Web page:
Plant story - safeguarding yellow eyebright, a highly threatened plant species

Yellow Eyebright is a highly threatened annual herb from southern Australia. Find out how Kew's Millennium Seed Bank is helping to protect this plant for our future.

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01 Jan 2010

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Euphrasia scabra

Euphrasia scabra flowers (Photo: Toby Smith)

Introducing yellow eyebright (Euphrasia scabra)

Family - Scrophulariaceae

Common name: yellow eyebright

As with other species of eyebright,  yellow eyebright (Euphrasia scabra) it is a root hemi-parasite that is largely dependent on surrounding plants for its nutrition. It was reputably once common in the cooler area of New South Wales, Victoria, Tasmania, South Australia and Western Australia, but has undergone a dramatic decline in the last 100 or more years. Anecdotal reports suggest that seed can persist in the soil seed bank for some time and that germination is dependent on the timing and intensity of seasonal rains and/or cold spells. However, the germination cues have not been explored to date. The species flowers from the base of a long spike-like raceme, and is usually still flowering when the lower fruits are mature and ready for collection.

The threats facing yellow eyebright

There are thought to be several contributing factors for the decline of yellow eyebright, predominantly habitat loss through clearance for agriculture and housing, weed invasion and also inappropriate management regimes, including fire and grazing pressures. One other factor that is considered a serious threat to the remaining populations is climate change. Lack of spring rains, unseasonable floods, and droughts affect this species heavily year to year due to its life cycle and habitat in flat marshy area. Its conservation status throughout its former range is as follows:

  • The species went for 100 years without any records being made in New South Wales until three small populations were found in close proximity in 1999. The total population for the state is estimated as fluctuating between 250 and 500 individuals. It has had its listing in this state elevated from Extinct to Endangered.
  • In Western Australia this plant species is listed as a Priority Two, meaning that not enough information is known about it for a meaningful assessment. It is currently known from four small populations.
  • In South Australia it is considered extinct with no suitable habitat remaining.
  • In the Victoria region, Euphrasia scabra was widely collected in the 19th century, however the species has declined dramatically and is now known from seven populations, only three of these regularly support more than a few hundred individuals. It is listed as Endangered in the state.
  • In Tasmania the species was also widely collected in the 19th century. After extensive surveying in the late 1990’s, only six populations were located with a further 11 populations now considered to be most likely extinct. Only one of these six populations regularly supports more than 200 individuals. The species is listed as Endangered in the state.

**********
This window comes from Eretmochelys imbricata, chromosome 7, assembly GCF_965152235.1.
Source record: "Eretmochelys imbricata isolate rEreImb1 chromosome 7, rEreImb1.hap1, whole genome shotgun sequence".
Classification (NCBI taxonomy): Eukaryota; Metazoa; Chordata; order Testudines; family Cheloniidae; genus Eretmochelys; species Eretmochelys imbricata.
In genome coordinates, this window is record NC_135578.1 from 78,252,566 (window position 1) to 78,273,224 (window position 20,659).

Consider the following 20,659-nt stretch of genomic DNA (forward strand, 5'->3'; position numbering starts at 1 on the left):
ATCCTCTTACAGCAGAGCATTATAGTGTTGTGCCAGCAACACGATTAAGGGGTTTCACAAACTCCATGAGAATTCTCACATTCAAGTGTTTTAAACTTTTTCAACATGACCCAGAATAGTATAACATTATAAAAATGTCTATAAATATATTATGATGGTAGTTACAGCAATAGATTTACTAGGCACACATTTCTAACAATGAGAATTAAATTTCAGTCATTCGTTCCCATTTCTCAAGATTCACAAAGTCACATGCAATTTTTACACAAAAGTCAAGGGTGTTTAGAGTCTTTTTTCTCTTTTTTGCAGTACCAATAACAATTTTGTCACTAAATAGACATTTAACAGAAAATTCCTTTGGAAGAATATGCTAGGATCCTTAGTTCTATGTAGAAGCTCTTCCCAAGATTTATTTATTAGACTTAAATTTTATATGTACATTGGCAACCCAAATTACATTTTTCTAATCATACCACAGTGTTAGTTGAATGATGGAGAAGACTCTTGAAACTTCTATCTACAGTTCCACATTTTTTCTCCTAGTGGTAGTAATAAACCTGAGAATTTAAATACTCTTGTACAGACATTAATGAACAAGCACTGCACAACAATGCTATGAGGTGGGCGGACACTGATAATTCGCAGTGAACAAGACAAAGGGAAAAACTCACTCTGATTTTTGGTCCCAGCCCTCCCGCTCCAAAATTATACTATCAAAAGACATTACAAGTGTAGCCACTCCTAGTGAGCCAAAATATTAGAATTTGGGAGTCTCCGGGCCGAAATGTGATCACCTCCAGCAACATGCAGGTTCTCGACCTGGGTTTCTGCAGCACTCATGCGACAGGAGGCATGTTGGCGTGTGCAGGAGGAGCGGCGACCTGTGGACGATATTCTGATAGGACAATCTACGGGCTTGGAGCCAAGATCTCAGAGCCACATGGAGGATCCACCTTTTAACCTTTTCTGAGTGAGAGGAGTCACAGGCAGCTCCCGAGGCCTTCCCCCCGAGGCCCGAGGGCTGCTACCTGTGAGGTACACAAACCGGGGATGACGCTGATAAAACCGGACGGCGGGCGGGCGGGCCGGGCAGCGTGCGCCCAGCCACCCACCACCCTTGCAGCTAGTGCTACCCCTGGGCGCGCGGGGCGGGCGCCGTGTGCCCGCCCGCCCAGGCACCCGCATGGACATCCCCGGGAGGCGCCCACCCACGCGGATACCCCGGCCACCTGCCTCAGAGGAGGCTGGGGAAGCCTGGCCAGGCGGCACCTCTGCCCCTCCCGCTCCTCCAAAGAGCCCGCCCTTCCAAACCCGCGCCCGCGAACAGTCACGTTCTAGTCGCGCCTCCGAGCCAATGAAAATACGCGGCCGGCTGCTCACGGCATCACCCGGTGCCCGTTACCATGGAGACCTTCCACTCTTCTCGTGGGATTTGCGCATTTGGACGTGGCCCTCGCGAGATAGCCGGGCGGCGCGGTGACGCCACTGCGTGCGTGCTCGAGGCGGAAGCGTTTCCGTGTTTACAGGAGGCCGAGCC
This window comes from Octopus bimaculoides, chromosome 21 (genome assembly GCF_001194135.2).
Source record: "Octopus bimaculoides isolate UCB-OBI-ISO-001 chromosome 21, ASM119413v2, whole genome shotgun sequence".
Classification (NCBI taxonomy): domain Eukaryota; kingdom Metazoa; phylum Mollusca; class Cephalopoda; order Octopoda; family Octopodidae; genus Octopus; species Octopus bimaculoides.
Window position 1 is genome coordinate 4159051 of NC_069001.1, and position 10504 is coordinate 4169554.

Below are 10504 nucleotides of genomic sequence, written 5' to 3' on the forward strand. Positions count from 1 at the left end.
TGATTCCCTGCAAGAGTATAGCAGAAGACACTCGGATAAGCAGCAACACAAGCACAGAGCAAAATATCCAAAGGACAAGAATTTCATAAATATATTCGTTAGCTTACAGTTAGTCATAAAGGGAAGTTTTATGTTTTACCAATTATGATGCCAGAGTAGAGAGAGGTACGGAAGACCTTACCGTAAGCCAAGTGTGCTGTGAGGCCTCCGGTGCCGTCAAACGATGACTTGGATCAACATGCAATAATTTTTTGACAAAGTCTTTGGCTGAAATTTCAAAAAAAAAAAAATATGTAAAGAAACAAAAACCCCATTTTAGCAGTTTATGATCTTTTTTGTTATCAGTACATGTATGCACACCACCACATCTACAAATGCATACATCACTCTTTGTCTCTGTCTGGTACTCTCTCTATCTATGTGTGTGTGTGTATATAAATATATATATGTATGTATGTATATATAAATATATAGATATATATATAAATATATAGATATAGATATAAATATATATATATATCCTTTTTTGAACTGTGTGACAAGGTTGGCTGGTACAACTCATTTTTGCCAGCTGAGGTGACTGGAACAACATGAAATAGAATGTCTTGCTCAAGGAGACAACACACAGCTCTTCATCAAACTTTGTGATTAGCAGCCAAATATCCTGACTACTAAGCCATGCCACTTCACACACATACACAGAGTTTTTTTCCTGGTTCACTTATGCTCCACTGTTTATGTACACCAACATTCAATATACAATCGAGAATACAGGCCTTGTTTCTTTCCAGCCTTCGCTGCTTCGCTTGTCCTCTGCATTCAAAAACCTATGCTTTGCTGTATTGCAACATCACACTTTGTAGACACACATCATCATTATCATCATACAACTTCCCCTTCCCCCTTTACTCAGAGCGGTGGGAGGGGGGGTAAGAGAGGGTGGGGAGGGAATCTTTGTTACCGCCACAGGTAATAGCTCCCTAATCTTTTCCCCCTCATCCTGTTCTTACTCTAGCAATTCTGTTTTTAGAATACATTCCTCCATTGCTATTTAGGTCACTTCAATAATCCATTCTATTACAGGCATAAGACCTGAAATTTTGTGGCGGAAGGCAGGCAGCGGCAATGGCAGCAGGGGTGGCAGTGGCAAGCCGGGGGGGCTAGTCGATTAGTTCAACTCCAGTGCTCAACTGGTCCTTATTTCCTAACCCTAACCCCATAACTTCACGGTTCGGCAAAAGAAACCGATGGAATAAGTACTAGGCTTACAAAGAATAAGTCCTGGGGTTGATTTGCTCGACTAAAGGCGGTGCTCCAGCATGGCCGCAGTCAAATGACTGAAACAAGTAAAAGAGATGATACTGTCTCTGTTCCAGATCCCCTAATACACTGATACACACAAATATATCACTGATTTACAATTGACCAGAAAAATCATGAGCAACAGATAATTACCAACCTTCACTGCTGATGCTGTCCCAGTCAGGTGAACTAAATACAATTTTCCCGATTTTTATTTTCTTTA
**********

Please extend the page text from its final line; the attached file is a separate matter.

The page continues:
A taxonomic review of the species

In addition to this, recent work is indicating that there needs to be a taxonomic review of this species as there appears to be more than one taxon currently included under this name.

Collecting seeds

In Tasmania seed was collected from this species at the beginning of March 2007 after three months of monitoring. The population at Dukes Marsh in the Tasmanian Eastern Tiers is by far the largest in the state fluctuating between approximately 200 and 2,000 individuals year to year.

First - it's too dry

In the 2007 season, an unusually dry spring resulted in the marsh being totally dry with only a very scattered early germination of 50-100 plants noted in early January. Some light rains in the middle of that month produced a second flush of germination, but throughout February, the Marsh dried out again and many of the plants commenced flowering as poorly developed single stems.

Then flooding causes more problems and the team are plagued with leeches

At the time of ripening of the first fruits, heavy rains brought flooding and inundated much of the Marsh to knee depth. Around 80% of the population had mature seed washed away. It is not known whether this species can survive inundation; a quick wade at the time revealed that many plants were still looking quite healthy despite being under 60cm of fast flowing water. Some searching in the higher parts of the Marsh revealed approximately 80 individuals that were free of the water. Here was also a healthy harvest of large leaches that had migrated up to avoid the water and lay in wait for the warm blood of a seed collector!.

Seed was carefully collected from 25 individuals, which produced on cleaning an impressive ~7500 seeds.

Why is this parasitic plant important?

The conserving of a parasite may not immediately strike people as important. However, recent studies show that annual parasitic plants can play an important role in maintaining species diversity within habitats through differential growth suppression effects and enhanced soil nutrient recycling. (Rhinanthus minor ;Bardgett et al. 2006 Nature. Vol. 439: 969-972)

The future

Tasmania currently has ten species of eyebright incorporating at least 22 distinct taxa, 19 of which are endemic and 13 of which are listed as Threatened. The vulnerability of these unusual and iconic plants has prompted the Department of Primary Industries and Water to develop a post to oversee and research their conservation along with its native orchids.

The Euphrasia scabra collection represents SeedSafe's 6th eyebright collection and its 5th Euphrasia species.

Story by Micah Visoiu, Department of Primary Industries and Water, Tasmania.

The millennium Seed Bank partnership in Tasmania

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